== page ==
National Weather Service United States Department of Commerce

The background map in Figure 1 shows the geographic regions of west-central Texas, which are referenced in this monthly weather summary. 

Figure 1:  Geographic Regions of West-Central Texas.

With the exception of a small part of the Big Country near and east of Abilene, precipitation for February was below normal across nearly all of west-central Texas (Figure 2).  For much of the central and southern parts of west-central Texas, the monthly precipitation was well-below normal.  Total precipitation for the month (not shown) was less than one half inch, corresponding to the red shaded area in Figure 2, where monthly precipitation was less than 25 percent normal.


Figure 2: Percent of normal precipitation for February. 

Temperatures averaged below normal for the month. Table 1 (below) summarizes February 2015 temperature, precipitation, and departure from normal for Abilene and San Angelo.


Average Temperature(Degrees F)

Departure from Normal(Degrees F) Normal Average Temperature(Degrees F) Total Precipitation(Inches) Departure from Normal(Inches) Normal February Precipitation(Inches) Total Snowfall(inches)
Abilene  45.8  -2.8 48.6 1.74 0.38 1.36 3.0
San Angelo  48.5  -1.8 50.3 0.23 -1.12 1.35 1.2

Table 1: February Climate Data for Abilene and San Angelo.

Temperatures were seasonably cool during the first few days of the month.  A little light rain occurred early on the 4th, as an upper level disturbance approached South Texas from Mexico.  Also on the early morning of the 4th, patchy fog (locally dense) occurred across western parts of the area , including at Sweetwater, Ozona and Sonora.  

Daytime temperatures were unseasonably warm on February 8-10, when an upper level high pressure system over the southwestern U.S. gradually shifted east into Texas.  Highs were generally in the upper 70s to lower 80s. 

Some light rain occurred in southwestern parts of west-central Texas on the 12th. With the exception of parts of Crockett County, rainfall amounts were less than one tenth of an inch.  This was in association with a weak upper level disturbance over northern Mexico.

Pleasant and spring-like daytime temperatures occurred on the February 13-15.  A few light rain showers occurred on the 15th.

A strong cold front advanced south across west-central Texas during the overnight hours of the 15th and 16th.  Much colder air invaded the area, and some winter precipitation occurred. Some sleet and freezing rain occurred in Haskell and Throckmorton Counties as temperatures dropped below freezing, with lightning and thunder.  A few bands of snow brought minor accumulations during the post-Midnight and early morning hours of the 17th.  Snowfall amounts were around 1 inch in the San Angelo area, and less than an inch elsewhere.  The snow melted quickly during the day however, as temperatures climbed through the 40s with warm ground conditions.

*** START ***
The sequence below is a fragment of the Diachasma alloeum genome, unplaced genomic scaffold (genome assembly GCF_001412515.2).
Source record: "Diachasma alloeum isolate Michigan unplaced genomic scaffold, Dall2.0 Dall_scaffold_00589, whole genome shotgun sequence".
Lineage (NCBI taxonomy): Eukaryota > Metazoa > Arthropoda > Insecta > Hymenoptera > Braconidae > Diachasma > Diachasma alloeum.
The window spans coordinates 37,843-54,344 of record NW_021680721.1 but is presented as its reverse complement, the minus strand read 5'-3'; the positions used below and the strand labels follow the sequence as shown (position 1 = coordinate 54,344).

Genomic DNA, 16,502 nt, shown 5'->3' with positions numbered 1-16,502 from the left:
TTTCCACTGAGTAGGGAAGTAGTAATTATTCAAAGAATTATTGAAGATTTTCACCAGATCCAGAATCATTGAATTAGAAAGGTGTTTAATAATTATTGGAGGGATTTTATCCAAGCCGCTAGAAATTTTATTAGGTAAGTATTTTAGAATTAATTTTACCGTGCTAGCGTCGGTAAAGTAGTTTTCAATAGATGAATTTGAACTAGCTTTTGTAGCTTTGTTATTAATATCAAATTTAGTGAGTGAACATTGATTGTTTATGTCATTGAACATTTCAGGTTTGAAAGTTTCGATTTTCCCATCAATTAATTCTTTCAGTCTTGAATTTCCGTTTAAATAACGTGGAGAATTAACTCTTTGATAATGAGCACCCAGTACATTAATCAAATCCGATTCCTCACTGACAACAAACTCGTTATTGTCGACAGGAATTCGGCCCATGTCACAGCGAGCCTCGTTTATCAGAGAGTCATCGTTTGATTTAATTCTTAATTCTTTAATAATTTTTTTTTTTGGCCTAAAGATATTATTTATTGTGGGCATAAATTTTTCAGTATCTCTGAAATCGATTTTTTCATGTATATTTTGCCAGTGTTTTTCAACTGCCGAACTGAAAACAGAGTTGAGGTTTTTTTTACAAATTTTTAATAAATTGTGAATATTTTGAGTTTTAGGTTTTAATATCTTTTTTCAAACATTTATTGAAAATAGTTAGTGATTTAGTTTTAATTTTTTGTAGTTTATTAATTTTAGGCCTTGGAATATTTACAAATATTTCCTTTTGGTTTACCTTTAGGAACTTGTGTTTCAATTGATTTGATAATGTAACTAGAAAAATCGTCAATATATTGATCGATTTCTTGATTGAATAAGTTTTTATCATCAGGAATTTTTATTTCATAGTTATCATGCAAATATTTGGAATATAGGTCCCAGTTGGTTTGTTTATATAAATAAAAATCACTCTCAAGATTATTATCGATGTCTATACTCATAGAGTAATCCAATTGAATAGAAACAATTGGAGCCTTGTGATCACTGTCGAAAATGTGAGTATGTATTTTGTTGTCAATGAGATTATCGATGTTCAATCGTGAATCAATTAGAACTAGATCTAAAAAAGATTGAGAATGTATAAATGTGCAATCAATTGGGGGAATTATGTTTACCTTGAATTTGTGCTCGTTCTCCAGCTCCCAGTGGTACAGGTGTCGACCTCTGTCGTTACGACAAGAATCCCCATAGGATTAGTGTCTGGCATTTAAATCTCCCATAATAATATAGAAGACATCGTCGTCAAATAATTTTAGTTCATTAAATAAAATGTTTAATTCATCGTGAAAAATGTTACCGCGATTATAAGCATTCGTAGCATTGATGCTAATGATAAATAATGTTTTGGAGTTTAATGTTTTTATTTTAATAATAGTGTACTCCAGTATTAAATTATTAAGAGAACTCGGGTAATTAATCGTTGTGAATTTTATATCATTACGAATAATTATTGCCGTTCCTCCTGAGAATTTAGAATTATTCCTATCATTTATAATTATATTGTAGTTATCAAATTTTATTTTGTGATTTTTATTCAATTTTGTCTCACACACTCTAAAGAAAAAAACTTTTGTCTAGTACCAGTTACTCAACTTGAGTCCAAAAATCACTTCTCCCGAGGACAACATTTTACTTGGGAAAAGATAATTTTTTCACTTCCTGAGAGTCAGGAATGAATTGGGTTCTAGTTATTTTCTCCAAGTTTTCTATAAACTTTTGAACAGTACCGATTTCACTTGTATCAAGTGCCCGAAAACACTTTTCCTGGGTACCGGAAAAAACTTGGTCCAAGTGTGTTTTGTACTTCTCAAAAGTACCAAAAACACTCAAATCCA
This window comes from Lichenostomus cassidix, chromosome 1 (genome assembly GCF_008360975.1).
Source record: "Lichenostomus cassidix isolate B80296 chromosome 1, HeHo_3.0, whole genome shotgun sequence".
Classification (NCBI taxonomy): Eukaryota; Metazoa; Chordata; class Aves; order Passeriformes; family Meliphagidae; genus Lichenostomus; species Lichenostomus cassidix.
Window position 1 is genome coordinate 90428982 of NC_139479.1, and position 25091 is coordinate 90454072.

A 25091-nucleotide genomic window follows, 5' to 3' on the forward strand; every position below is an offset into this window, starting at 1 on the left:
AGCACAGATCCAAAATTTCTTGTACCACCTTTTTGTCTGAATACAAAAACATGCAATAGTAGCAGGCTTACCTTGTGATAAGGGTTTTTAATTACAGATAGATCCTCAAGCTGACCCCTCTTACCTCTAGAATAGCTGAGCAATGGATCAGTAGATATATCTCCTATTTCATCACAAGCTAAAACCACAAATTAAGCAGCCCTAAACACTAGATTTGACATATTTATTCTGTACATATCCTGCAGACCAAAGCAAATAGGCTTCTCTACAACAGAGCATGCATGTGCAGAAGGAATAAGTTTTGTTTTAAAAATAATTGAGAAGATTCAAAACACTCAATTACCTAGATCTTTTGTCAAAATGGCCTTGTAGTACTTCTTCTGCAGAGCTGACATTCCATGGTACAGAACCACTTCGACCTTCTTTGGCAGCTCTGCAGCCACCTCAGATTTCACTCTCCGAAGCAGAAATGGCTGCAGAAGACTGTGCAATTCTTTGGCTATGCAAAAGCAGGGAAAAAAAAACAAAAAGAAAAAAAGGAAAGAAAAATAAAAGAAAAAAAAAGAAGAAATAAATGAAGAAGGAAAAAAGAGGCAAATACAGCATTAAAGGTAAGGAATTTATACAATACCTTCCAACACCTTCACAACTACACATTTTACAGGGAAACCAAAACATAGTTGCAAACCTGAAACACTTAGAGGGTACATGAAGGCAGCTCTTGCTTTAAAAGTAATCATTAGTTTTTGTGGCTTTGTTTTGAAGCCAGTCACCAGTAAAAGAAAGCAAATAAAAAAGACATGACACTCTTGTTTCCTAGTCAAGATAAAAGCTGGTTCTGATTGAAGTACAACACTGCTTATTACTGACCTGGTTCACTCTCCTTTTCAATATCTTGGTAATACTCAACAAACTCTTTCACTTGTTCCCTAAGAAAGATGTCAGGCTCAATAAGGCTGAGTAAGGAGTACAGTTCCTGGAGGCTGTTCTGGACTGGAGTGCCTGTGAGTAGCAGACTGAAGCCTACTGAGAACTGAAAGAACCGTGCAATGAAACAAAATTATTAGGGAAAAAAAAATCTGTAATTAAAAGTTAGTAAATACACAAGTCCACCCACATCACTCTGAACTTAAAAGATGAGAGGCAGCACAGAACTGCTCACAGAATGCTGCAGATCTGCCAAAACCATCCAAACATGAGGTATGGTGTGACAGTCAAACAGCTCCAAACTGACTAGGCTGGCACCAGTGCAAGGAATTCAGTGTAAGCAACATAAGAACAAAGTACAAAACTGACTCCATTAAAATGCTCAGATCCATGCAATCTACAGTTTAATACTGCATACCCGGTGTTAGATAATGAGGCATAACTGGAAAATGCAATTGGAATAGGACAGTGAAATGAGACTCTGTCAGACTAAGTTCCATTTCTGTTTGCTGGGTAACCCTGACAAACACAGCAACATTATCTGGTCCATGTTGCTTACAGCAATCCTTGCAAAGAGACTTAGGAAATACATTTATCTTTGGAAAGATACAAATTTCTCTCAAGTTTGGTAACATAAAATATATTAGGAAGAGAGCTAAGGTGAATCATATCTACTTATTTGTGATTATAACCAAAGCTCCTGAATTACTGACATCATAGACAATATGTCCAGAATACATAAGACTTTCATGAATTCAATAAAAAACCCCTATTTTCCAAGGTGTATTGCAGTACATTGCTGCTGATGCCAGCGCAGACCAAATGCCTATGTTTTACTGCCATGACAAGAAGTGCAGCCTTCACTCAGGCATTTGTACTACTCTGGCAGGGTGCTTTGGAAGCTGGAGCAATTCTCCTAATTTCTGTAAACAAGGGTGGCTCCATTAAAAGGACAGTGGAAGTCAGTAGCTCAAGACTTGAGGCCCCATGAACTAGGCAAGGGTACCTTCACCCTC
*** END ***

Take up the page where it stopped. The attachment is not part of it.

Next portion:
A strong warming trend followed February 18-20 with south winds across the area.  Highs on the 20th mostly ranged from the mid 70s to lower 80s. 

The last week of February was rather unsettled with two significant winter weather events.  Much colder air invaded west-central Texas, following a strong cold frontal passage on the 22nd. Upper level disturbances entered Texas and interacted with the cold air.  With this pattern, freezing rain and sleet occurred on the 22nd and 23rd, with temperatures mostly in the 20s.  This resulted in icy roads and very hazardous travel conditions.  Patchy light snow occurred during the overnight hours of the 23rd and 24th, mainly across the northeastern part of west-central Texas.  A mix of sleet and rain occurred in Crockett County. 

Temperatures remained cold on the 24th, followed by a brief warmup with highs in the 60s on the 25th.  

Much colder air followed passage of another strong cold front, on the 26th.  Upper level disturbances brought winter precipitation to west-central Texas on the 27th and 27th.  The Big Country area (along/north of Interstate 20) received 1-3 inches of snowfall on the 26th, and 2-4 inches of snow on the 27th.  Less than an inch of snow occurred farther south in the northern Concho Valley.  Roads were snow-covered across the Big Country.  Freezing drizzle occurred during the overnight hours of the 26th and 27th, and continued into the morning of the March 1st.  With temperatures below freezing during much of this time across most of west-central Texas, roads were icy and travel was very hazardous.  Numerous accidents were reported.